13 Sep 2016

Fear not facts driving 'white flight'

11:34 am on 13 September 2016

Poor quality education is being blamed for south Auckland high schools' low pakeha enrolments, but some community leaders say the issue is complicated and numbers are misleading.

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Photo: 123rf.com

Some schools have no pakeha students, though white New Zealanders make up a fifth of the population in the region and a little under 5 percent of school-aged children in Mangere Otahuhu.

Brittany Jamieson, who grew up in the south Auckland suburb of Conifer Grove, went out of zone to Mt Albert Grammar School (MAGS) because she said it offered more opportunities.

"MAGS is a public school and so is my local school, so it's not like I was trying to get into that whole private school scene, but it's just that I couldn't even imagine my local school having sports like underwater hockey, or things like that.

"They don't have their own pool to use and MAGS has its own pool facility and two gyms and more science labs."

But community leaders say fear not facts is driving some students away - and not just those from pakeha families.

Otara-Papatoetoe Community Board chairman Efeso Collins said the move was based on the idea that students would get a better education out of south Auckland.

"So that's a mixture of white flight, but its also a mixture of the upwardly mobile Pacific and Māori families, who have the level of resource, to be able to send their kids into the city, or out of zone."

He said some schools needed to lift their performance, but the issue was much more complicated.

"No one wants to address the issue of going to school hungry, of kids not having the ability to get their uniforms right on time, and that makes kids feel inadequate when they're going to school and they're wearing, during the winter time, they're still wearing their summer uniform because their parents can't afford the winter uniform."

Schools' success 'not recognised'

Auckland University Pacific Studies associate professor Damon Salesa is a board member of Sir Edmund Hillary Collegiate and Tamaki College.

He said the problem started in the early 1990s and nothing had changed, with many south Auckland high schools not recognised for their successes.

"The big thing is to protect the reputations of these schools because they're so fragile. People are looking for any reason, any justification for not sending their children to these schools.

"Whereas a school like Auckland Grammar is immune to what its students do."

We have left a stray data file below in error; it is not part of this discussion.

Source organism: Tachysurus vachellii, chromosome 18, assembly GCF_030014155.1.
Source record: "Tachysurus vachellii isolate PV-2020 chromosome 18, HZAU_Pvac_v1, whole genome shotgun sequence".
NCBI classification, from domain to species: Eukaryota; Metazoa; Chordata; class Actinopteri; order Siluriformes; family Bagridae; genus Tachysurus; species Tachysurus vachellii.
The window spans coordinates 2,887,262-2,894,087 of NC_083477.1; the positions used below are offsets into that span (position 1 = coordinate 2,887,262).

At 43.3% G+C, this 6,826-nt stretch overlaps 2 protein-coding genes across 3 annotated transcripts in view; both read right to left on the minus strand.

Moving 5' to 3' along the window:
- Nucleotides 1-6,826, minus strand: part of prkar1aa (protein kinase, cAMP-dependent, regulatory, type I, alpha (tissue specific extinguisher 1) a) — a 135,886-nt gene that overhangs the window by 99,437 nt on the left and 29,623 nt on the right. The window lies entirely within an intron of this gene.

Otahuhu College principal Neil Watson said white flight was not an issue, and the statistics were misleading.

His own school, which has a roll of more than 1000 students, has around 80 pakeha students.

"The makeup of the Mangere Otahuhu population is around 19.5 percent European, but if you actually break it down by the age levels you'll find it's not 19.5 percent school age children, and it's ridiculous to say it is."

Statistics New Zealand said of the roughly 19,000 children in Mangere Otahuhu aged from five to 19, about 4.6 percent were pakeha.

Mr Watson said his school had many sporting and academic achievements and worked hard to be part of the community.

Pakeha student at low decile schools decline

The low pakeha enrolment in some south Auckland schools is against the background of a fall in the number of pakeha students overall, and a steep drop at low decile schools.

Education Minister figures show the number of pakeha students attending low-decile schools has about halved since 2000.

Last year there were 30,792 in decile 1-3 schools, down from 60,431 in 2000. That means they have gone from providing 32 percent of the students in low-decile schools to just 18 percent.

The drop happened at the same time as a fall in the number of pakeha students overall, from about 470,000, or 65 percent of the school population, to about 412,000 or 52 percent. However, during that time the number of pakeha students in deciles 8-10 schools increased.

Mayoral candidates call for more quality education

At last week's Auckland mayoral debate on Morning Report, the city's four main candidates blamed 'white flight' on a divided society and poor schooling.

Mark Thomas said the council's role was to provide more affordable housing and better facilities.

John Palino said it reflected Auckland's changing society.

"I mean as far as schools, why pakeha go to different schools is because parents want their children to go to better schools."

Phil Goff also blamed poor education at many of the south Auckland schools.

"My kids went to one of those south Auckland schools, it's a decile one school, Papakura. I don't think that it does its duty by the students that go there. I think we are not getting the quality that we need in some of those schools."

Vic Crone said Māori and Pacific communities were experiencing increasing alienation.

"I think that the Mayor of Auckland has a role to play in championing a city that is more inclusive and more compassionate."

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